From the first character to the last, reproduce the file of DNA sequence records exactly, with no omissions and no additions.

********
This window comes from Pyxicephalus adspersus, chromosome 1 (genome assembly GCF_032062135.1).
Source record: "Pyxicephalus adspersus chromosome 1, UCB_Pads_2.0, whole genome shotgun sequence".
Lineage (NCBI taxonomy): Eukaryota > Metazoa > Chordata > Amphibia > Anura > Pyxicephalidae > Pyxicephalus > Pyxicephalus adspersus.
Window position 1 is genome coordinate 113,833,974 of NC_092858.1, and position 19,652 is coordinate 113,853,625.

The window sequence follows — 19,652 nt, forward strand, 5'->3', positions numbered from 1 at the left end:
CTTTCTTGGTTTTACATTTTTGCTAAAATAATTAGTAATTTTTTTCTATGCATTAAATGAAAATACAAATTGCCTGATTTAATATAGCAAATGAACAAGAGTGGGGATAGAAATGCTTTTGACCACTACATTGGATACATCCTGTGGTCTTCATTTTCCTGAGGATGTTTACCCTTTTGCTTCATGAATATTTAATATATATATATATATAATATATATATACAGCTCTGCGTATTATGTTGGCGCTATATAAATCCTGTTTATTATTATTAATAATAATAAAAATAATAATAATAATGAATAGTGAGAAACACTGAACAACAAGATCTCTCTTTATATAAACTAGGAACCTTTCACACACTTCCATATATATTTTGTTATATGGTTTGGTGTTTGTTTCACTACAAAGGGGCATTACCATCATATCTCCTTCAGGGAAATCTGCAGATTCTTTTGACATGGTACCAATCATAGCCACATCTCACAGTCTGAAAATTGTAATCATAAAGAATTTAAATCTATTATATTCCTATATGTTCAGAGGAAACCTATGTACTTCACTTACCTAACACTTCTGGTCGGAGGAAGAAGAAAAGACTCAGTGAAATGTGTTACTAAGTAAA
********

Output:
This window comes from Pyxicephalus adspersus, chromosome 1 (genome assembly GCF_032062135.1).
Source record: "Pyxicephalus adspersus chromosome 1, UCB_Pads_2.0, whole genome shotgun sequence".
Lineage (NCBI taxonomy): Eukaryota > Metazoa > Chordata > Amphibia > Anura > Pyxicephalidae > Pyxicephalus > Pyxicephalus adspersus.
Window position 1 is genome coordinate 113,833,974 of NC_092858.1, and position 19,652 is coordinate 113,853,625.

The window sequence follows — 19,652 nt, forward strand, 5'->3', positions numbered from 1 at the left end:
CTTTCTTGGTTTTACATTTTTGCTAAAATAATTAGTAATTTTTTTCTATGCATTAAATGAAAATACAAATTGCCTGATTTAATATAGCAAATGAACAAGAGTGGGGATAGAAATGCTTTTGACCACTACATTGGATACATCCTGTGGTCTTCATTTTCCTGAGGATGTTTACCCTTTTGCTTCATGAATATTTAATATATATATATATATAATATATATATACAGCTCTGCGTATTATGTTGGCGCTATATAAATCCTGTTTATTATTATTAATAATAATAAAAATAATAATAATAATGAATAGTGAGAAACACTGAACAACAAGATCTCTCTTTATATAAACTAGGAACCTTTCACACACTTCCATATATATTTTGTTATATGGTTTGGTGTTTGTTTCACTACAAAGGGGCATTACCATCATATCTCCTTCAGGGAAATCTGCAGATTCTTTTGACATGGTACCAATCATAGCCACATCTCACAGTCTGAAAATTGTAATCATAAAGAATTTAAATCTATTATATTCCTATATGTTCAGAGGAAACCTATGTACTTCACTTACCTAACACTTCTGGTCGGAGGAAGAAGAAAAGACTCAGTGAAATGTGTTACTAAGTAAA